Wednesday, June 18, 2014

Did Dr. Oz Sell his Soul for Supplements?

For many years, Dr. Mehmet Oz has been "America's doctor," dispensing free advice on Oprah and then his own show, and publishing books about how to be the healthiest person you can be. Because of his impressive medical career and engaging TV personality, Dr. Oz has gained quite the following because people simply trust his seemingly no nonsense and common sense advice about health and wellness. And he seemed to have a knack for learning about the next big thing in health care, especially when it was information about some great new health approach such as Acai berries or the ancient Chinese practice of qi gong, or the benefit of chia seeds for something other than a "Chia Pet."

It all seemed so great - but Dr. Oz may have gone to far in his promotion of "magical cures" and "easy steps to weight loss." As many less-than-scrupulous marketers began using Dr. Oz's claims to sell potentially worthless supplements to a gullible public searching for a short cut to health, the "Good Doctor" sought to protect himself from companies using his image, name, and claims without permission. So, Dr. Oz went to Washington to let a Congressional panel investigate this issue. And for his trouble, Dr. Oz got an earful from Congressional leaders such as Senator Claire McCaskill who called the doc out for making some rather ridiculous - and unprofessional - claims.

McCaskill read Oz’s words from past segments of The Dr. Oz Show back to him with a clinical formality that underscored their absurdity:
  • “You may think magic is make-believe, but this little bean has scientists saying they’ve found the magic weight loss cure for every body type: It’s green coffee extract.”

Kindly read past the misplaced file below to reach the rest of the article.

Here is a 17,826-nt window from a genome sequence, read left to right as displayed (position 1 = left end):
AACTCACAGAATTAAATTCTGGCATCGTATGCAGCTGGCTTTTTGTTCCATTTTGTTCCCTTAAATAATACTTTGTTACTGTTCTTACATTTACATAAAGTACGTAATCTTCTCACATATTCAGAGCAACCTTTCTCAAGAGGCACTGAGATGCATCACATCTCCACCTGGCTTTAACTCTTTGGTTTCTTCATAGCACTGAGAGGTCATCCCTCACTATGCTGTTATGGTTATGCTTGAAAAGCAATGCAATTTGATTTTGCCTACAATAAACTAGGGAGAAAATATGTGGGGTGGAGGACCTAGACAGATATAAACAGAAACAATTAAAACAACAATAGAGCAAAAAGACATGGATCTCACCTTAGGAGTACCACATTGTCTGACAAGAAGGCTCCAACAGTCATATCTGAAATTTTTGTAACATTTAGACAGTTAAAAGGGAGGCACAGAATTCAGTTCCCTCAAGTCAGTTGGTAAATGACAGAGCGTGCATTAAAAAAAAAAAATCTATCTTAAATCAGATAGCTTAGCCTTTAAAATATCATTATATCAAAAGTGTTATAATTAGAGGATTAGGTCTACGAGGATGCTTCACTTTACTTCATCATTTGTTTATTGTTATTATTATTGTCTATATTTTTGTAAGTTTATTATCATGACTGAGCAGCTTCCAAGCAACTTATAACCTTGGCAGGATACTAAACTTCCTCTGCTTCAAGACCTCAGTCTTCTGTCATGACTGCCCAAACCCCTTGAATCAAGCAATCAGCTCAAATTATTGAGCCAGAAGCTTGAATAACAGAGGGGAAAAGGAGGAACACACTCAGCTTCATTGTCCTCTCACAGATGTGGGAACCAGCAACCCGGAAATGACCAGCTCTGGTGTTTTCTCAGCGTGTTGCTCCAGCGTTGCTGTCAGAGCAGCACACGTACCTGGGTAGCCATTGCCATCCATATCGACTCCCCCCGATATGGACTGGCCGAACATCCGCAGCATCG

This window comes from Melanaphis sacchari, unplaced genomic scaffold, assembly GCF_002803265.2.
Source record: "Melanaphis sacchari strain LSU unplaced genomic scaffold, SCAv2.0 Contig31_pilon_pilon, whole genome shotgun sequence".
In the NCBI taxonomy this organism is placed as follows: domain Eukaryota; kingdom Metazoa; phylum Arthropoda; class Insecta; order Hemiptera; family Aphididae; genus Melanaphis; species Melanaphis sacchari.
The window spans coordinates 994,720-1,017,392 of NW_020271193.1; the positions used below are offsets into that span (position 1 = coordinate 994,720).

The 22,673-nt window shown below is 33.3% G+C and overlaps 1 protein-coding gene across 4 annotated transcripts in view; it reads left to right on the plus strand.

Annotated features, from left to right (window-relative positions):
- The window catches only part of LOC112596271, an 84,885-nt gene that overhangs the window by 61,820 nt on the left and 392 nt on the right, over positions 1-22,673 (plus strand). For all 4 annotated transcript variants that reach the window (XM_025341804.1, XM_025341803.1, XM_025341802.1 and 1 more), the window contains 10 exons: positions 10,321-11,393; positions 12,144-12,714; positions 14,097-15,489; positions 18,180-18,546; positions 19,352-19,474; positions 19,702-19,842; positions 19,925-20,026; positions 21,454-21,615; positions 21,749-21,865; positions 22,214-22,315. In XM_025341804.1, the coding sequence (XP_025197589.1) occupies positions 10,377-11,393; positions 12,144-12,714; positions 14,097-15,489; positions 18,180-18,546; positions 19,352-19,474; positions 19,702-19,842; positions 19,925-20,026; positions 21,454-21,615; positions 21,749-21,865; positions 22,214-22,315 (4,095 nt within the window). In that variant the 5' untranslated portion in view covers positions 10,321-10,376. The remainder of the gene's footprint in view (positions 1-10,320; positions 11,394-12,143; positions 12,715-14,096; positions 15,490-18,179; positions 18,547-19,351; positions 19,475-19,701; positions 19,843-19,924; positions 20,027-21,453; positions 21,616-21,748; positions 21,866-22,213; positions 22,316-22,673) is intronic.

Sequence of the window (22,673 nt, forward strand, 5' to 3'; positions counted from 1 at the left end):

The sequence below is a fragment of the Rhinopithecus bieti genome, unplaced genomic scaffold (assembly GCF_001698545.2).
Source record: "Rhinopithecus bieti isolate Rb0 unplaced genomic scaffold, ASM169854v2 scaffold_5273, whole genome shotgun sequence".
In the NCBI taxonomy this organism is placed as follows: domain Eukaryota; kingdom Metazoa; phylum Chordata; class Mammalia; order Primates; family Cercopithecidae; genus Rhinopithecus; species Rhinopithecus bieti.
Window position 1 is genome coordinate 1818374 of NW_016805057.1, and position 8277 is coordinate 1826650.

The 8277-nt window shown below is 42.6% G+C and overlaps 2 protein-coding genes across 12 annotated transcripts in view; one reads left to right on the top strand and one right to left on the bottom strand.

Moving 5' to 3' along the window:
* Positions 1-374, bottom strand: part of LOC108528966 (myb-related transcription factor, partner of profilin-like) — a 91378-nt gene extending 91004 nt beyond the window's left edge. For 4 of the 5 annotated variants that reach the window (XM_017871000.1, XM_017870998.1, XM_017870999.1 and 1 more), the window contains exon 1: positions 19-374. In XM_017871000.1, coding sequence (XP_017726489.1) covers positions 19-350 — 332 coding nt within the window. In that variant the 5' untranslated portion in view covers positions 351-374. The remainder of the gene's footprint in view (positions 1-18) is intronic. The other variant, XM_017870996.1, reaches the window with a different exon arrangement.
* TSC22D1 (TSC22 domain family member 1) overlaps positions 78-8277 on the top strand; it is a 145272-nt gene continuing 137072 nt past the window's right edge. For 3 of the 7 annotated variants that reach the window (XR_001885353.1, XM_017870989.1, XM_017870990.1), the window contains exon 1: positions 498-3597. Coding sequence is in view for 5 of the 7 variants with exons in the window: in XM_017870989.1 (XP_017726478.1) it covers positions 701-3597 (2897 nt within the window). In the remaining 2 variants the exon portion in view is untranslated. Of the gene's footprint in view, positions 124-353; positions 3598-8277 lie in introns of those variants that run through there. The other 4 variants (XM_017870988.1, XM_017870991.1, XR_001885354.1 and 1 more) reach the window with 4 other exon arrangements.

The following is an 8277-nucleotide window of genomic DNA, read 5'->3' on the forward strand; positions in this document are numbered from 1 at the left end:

• “I've got the number-one miracle in a bottle to burn your fat: It's raspberry ketone.”
  • “Garcinia cambogia: It may be the simple solution you’ve been looking for to bust your body fat for good.
McCaskill continued, as if reproaching a child. “I don't know why you need to say this stuff, because you know it's not true. Why—when you have this amazing megaphone and this amazing ability to communicate—would you cheapen your show by saying things like that?”

The doctor has some explaining to do in regards to his "flowery" language promoting miracle cures and supplements, which he claims was just part of the entertainment designed to engage an audience. In essence, Dr. Oz was challenged for making claims that he knew weren't exactly true, and Congress called upon him to stop promising miracle cures when he knows there aren't any. The most disconcerting part of this story is that it doesn't appear that Dr. Oz was profiting from the companies who were selling the products he endorsed. He certainly never promoted specific companies, and he wasn't selling his own products. It's almost as if the "good student" mentality led Dr. Oz's ego to a desire to be the guy with all the answers. If there was a miracle cure, then Dr. Oz wanted to get credit for turning the nation on to the information. Even if it was nothing but bad medicine.

There is not miracle cure, especially for weight loss. And while foods/drinks such as goji berries or green tea certainly have value, they aren't what Dr. Oz led people to believe. And, so, in the words of John Oliver, Dr. Oz needs to stop touting these "cures" on a show called Dr. Oz, but he could promote them on a show called "Check this s@#t out with a guy named Mehmet."

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